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ghYHZ Sep 1, 2021 10:22 AM

Quote:

Originally Posted by casper (Post 9383271)
Vancouver to Hawaii has about the same travel time.

TAP Air Portugal is running A321 to Lisbon. Air Transat and Air Canada are also running narrow body across the atlantic.

If you go back in history, small aircraft crossing Oceans is not unusual. Here is a narrow body flying from Vancouver to Tokyo.

Up until the launch of the '747 in 1969 everything crossing the Atlantic or Pacific was a narrow-body.....and well into the '70s until the L-1011s and DC-10s also entered service,

Granted the seat-pitch was a bit more comfortable but those '707s and DC-8s were just as narrow and after they were reconfigured for the early tour charter operations.....about the same pitch as today. Didn't bother those in the '70s getting that cheap all-inclusive European Holiday!

thewave46 Sep 1, 2021 8:51 PM

Quote:

Originally Posted by zahav (Post 9383156)
I didn't mean was it safe, just meant some people feel it's more tight than a widebody, so was wondering if anyone has been in a narrobody for that duration. I don't think there's any flights out of YVR that long in a narrobody. I think our summer seasonal to YHZ is the longest on a 737, and that is about 600 miles shorter than YYZ-EDI. I wasn't sure if there were any transatlantic ops from YYZ on a 737

YVR's just in a spot where long-haul narrowbody doesn't make much sense, except for the occasional flight. So, there may be a few sun flights or whatnot that might qualify. Maybe Icelandair with their 757 operations might be the distance winner there for narrowbody operations.

It's the increasing range of narrowbody aircraft that make secondary destinations less of a gamble for long-haul. Eastern Canada benefits more here than Western Canada. Whereas the 757 was the previous workhorse for those routes, the new aircraft are based on very common designs (737/A320), so they can be added on to existing fleets with less cost.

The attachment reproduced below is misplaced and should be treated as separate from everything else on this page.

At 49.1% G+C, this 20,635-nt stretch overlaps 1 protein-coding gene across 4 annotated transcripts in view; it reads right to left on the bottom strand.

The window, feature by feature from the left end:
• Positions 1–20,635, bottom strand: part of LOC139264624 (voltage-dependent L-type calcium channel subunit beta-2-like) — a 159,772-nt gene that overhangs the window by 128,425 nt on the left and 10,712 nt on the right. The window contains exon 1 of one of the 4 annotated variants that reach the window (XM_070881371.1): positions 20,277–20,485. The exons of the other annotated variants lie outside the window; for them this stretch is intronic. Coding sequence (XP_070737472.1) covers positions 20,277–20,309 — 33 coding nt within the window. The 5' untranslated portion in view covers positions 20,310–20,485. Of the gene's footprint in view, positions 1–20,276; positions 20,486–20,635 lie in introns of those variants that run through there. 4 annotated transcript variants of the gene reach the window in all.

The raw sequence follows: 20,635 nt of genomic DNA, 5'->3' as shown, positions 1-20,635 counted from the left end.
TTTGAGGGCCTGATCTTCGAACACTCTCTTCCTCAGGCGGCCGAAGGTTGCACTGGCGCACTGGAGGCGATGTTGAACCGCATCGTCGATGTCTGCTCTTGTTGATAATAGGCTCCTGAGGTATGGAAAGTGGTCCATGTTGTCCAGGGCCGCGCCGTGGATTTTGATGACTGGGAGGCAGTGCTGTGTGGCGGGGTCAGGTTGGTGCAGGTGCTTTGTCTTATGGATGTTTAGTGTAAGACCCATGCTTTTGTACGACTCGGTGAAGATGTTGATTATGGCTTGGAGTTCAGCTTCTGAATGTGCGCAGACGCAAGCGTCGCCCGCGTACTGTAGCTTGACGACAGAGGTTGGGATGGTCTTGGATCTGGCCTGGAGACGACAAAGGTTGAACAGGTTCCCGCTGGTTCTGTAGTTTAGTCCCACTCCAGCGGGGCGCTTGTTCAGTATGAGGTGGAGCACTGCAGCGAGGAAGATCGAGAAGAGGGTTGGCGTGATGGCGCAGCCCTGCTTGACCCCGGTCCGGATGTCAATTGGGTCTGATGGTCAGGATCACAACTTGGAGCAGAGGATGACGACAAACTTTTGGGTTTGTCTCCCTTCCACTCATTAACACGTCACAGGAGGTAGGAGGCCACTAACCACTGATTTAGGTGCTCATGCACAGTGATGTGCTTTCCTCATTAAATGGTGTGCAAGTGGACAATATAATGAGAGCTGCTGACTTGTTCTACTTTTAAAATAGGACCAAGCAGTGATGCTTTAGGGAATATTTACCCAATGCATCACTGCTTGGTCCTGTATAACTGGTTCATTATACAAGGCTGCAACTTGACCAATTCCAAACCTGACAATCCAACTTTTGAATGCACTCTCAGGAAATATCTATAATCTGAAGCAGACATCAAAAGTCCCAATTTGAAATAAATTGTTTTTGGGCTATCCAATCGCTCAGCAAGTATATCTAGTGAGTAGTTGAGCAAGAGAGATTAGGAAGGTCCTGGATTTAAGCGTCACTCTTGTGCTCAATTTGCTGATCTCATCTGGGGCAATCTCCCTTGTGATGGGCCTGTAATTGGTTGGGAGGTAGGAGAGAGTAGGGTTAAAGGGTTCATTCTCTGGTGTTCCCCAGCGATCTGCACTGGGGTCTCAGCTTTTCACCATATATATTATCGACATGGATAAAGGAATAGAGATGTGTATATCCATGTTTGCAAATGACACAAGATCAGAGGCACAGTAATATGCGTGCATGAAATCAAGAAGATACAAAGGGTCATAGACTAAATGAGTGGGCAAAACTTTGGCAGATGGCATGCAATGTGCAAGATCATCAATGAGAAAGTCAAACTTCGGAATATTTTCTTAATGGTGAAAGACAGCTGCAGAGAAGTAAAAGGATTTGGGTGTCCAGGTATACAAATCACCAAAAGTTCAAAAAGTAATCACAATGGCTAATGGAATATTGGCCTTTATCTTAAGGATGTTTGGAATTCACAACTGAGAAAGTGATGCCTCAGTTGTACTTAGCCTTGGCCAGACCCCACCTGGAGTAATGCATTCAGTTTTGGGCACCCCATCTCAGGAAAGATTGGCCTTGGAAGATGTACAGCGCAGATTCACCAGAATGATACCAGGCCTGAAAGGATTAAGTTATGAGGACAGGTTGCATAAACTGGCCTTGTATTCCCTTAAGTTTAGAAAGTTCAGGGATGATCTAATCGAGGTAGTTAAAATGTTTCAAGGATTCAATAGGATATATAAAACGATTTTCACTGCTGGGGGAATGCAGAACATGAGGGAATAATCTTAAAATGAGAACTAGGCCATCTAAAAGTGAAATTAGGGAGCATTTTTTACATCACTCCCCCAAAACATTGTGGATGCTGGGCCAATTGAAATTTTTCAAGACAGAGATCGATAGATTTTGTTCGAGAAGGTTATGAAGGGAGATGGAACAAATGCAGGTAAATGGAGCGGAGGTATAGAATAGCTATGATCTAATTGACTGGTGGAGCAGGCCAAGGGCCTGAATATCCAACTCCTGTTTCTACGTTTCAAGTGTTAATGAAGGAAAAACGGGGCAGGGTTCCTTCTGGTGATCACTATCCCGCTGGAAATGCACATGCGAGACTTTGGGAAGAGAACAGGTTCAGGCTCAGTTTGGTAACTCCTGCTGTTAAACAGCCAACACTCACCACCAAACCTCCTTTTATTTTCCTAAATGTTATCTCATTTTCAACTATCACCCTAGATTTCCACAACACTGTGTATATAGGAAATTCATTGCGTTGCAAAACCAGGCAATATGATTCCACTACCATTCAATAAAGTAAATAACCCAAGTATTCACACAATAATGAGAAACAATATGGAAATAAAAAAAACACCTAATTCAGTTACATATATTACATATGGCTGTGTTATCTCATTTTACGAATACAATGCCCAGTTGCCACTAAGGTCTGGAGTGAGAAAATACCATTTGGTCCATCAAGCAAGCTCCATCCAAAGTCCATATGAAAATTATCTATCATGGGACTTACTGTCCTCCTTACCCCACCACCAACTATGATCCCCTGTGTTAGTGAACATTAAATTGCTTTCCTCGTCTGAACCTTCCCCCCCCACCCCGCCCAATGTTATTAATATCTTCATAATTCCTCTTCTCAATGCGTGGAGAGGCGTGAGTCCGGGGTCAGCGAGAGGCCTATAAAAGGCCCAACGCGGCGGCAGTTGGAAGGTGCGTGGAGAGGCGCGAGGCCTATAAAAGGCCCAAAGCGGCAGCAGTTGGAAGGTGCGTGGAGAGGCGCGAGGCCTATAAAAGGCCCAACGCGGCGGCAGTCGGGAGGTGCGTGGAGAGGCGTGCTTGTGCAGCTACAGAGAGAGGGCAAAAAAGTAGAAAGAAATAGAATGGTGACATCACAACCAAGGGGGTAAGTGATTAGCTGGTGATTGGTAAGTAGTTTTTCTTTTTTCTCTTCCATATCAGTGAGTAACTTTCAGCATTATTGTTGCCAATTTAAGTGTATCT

As for comfort? I find the airline makes more difference than narrow- versus widebody. Riding in the back of a Air Canada Rouge 767 is worse than a Westjet 737. Is there IFE? Or are you doing the tablet thing? Food/drink included, or is one forking out the cash?

rbt Sep 1, 2021 10:43 PM

Quote:

Originally Posted by thewave46 (Post 9384009)
As for comfort? I find the airline makes more difference than narrow- versus widebody. Riding in the back of a Air Canada Rouge 767 is worse than a Westjet 737. Is there IFE? Or are you doing the tablet thing? Food/drink included, or is one forking out the cash?

Agreed, mostly, that airline is more important than the aircraft.

For 10+ hour long-hauls I've started picking flights by cabin pressure. I experience far less jet-lag on a 787 or A350 than a 777.

Dominion301 Sep 2, 2021 2:28 AM

Quote:

Originally Posted by casper (Post 9383271)
Vancouver to Hawaii has about the same travel time.

TAP Air Portugal is running A321 to Lisbon. Air Transat and Air Canada are also running narrow body across the atlantic.

If you go back in history, small aircraft crossing Oceans is not unusual. Here is a narrow body flying from Vancouver to Tokyo.

Video Link

Thanks for sharing. That was a fantastic piece of Canadian aviation history.

Calfan12 Sep 2, 2021 8:24 PM

It currently looks like KLM’s reversed circle route as KL 673 flight ✈️ starts October 2021 operating 1 weekly on Saturdays going Amsterdam- Edmonton-Calgary-Amsterdam. No KL 673 in November, but it returns on Dec.11.

In November looks like KLM is down to 1 weekly between YEG & AMS as only KL 679 via Calgary YYC operates Thursdays.

KLM’s circle route for between YEG & AMS via Calgary YYC is extended to end of March 2022.

hehehe Sep 2, 2021 10:39 PM

Quote:

Originally Posted by Calfan12 (Post 9385271)
It currently looks like KLM’s reversed circle route as KL 673 flight ✈️ starts October 2021 operating 1 weekly on Saturdays going Amsterdam- Edmonton-Calgary-Amsterdam. No KL 673 in November, but it returns on Dec.11.

In November looks like KLM is down to 1 weekly between YEG & AMS as only KL 679 via Calgary YYC operates Thursdays.

KLM’s circle route for between YEG & AMS via Calgary YYC is extended to end of March 2022.

Thanks for the update :tup:

hollywoodcory Sep 3, 2021 10:48 PM

YYC July 2021 Stats. Best month since March 2020.

Domestic: 599,295 +115.2% (YTD: 1,860,037 -35.35%)
Transborder: 28,444 +244.9% (YTD: 118,329 -83.89%)
International: 15,083 +662.5% (YTD: 53,582 -88.50%)

July 2021 Total: 642,822 +122.6%
2021 YTD: 2,031,948 -50.17%

Based on this, I'm going to guess August is close to 750,000.

Dominion301 Sep 4, 2021 2:54 AM

Quote:

Originally Posted by hollywoodcory (Post 9386637)
YYC July 2021 Stats. Best month since March 2020.

Domestic: 599,295 +115.2% (YTD: 1,860,037 -35.35%)
Transborder: 28,444 +244.9% (YTD: 118,329 -83.89%)